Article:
The tale of the Loch Ness monster has always been, in a funny way, a story about technology. More specifically, it is a story about how machines can bump up against the edge of a mystery, and provoke a sense of wonder that eyewitness testimony cannot.
There's the famous photograph, of course. Grainy, black-and-white, with the silhouette of a creature sloping into the rippled water. When it emerged in 1934, the Surgeon's Photograph, as it's known, caused a sensation. It was later revealed to be a hoax in what has become a long tradition of elaborate, made-up images of the monster.
There would be other photos. There was also a film, which showed a beast with a humped back and a long black tail splashing wildly as the creature apparently propelled itself with fins. Last year, there was debate over whether an image from Apple Maps featured the elusive monster.
And now there is Google Street View footage—or, loch view, in this case—which doesn't promise a sighting of Nessie, but does provide plenty of imagery for amateur monster-hunters to scour. In honor of the 81st anniversary of the Surgeon's Photograph, Google mounted its imaging equipment on a boat—plus took underwater photographs—and stitched together a portrait of Loch Ness by taking photos every 2.5 seconds.
Google also partnered with Adrian Shine, a man who has examined more than 1,000 monster sightings. "He helped us go through the imagery," said Deanna Yick, who is a program manager for the Street View team. "There are some very interesting images where the way the light hits the waves on the water, you're not really sure." (Yick's take on the question of Nessie's existence: "I believe anything is possible.")
There are a few reasons why the story of the Loch Ness monster has persisted for so many decades. For one thing, it's hard to prove a negative. And particularly hard when, as the Google underwater footage shows, the water of Loch Ness is so cloudy.
"We knew that at Loch Ness, because of the peat content of the water, which makes it more murky than normal, that it would be difficult to see," said Yick. "That adds to the experience."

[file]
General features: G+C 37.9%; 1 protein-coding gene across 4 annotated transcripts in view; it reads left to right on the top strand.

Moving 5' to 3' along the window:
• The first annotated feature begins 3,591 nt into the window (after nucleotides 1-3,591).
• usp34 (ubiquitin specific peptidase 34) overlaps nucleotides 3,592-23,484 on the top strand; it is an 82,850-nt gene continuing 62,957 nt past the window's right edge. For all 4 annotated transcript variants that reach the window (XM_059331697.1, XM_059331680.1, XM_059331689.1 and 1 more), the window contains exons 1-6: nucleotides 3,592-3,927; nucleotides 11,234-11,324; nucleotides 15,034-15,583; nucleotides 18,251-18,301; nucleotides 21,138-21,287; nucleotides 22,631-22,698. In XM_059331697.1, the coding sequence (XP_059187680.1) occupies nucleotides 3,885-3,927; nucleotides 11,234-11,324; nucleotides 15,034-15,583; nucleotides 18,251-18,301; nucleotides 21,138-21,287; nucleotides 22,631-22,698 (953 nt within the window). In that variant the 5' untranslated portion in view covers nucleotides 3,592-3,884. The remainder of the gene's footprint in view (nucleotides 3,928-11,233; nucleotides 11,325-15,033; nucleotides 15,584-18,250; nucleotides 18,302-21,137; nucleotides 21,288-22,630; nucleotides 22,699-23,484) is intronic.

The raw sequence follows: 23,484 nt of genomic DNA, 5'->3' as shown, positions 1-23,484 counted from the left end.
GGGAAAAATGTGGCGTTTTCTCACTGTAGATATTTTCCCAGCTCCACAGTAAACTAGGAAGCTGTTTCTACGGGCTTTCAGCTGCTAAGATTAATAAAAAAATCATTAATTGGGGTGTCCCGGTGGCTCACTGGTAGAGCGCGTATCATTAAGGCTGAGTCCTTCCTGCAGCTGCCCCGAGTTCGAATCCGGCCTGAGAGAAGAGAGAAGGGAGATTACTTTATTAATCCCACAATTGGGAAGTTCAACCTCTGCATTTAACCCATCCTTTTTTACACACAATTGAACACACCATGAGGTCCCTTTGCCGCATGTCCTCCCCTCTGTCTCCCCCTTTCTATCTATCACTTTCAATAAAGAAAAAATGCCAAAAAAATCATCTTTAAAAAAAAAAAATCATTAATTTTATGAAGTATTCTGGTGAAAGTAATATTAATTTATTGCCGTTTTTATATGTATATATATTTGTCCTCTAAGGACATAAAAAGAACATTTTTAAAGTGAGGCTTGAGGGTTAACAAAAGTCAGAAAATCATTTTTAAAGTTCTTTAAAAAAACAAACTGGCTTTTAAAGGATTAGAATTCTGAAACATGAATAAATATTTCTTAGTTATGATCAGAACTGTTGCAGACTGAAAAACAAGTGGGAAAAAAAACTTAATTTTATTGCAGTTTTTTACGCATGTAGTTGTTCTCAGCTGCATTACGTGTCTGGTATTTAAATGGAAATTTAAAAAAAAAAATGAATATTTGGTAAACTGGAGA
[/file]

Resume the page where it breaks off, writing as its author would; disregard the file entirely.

But the Loch Ness monster, conceptually, is also a way of talking about what humans don't know—and, more specifically, about how what we don't know can actually be big, and astonishing, and very often slips by us undetected. This is why, in the vast and entertaining world of livestreamed animal cams—bear cam, kitten cam, sloth cam—perhaps none is so anticlimactic as the Nessie cam. Not only because the monster inevitably fails to show up, but because the popular appeal of the Loch Ness monster is the idea of the thing. The notion that Nessie's existence can't be proved or disproved—not based on human accounts, nor by technological ones—calls into question our reliance on the tools we use to look at the rest of the world. And that kind of uncertainty is useful, actually.
Which brings us to the other reason the story of the Loch Ness Monster has endured, despite all rational inferences to the contrary, despite science journals like Nature declaring the monster to be "a large gray seal." People like not knowing. The thrill of discovery is fleeting. Knowing something for sure only raises the next set of questions. But the appeal of possibility has a curious way of lingering.
In the past century, there have been several theories about what the Loch Ness monster actually was. If not an elasmosaurus, somehow splashing about in the Scottish Highlands 80 million years after the rest of its species receded into geologic time, perhaps it was a giant squid, or a seal, or a hippopotamus, or a crocodile. One photo said to depict the monster looked "remarkably like that of a drifting tree trunk," The New York Times reported in 1934, at the height of the Nessie craze.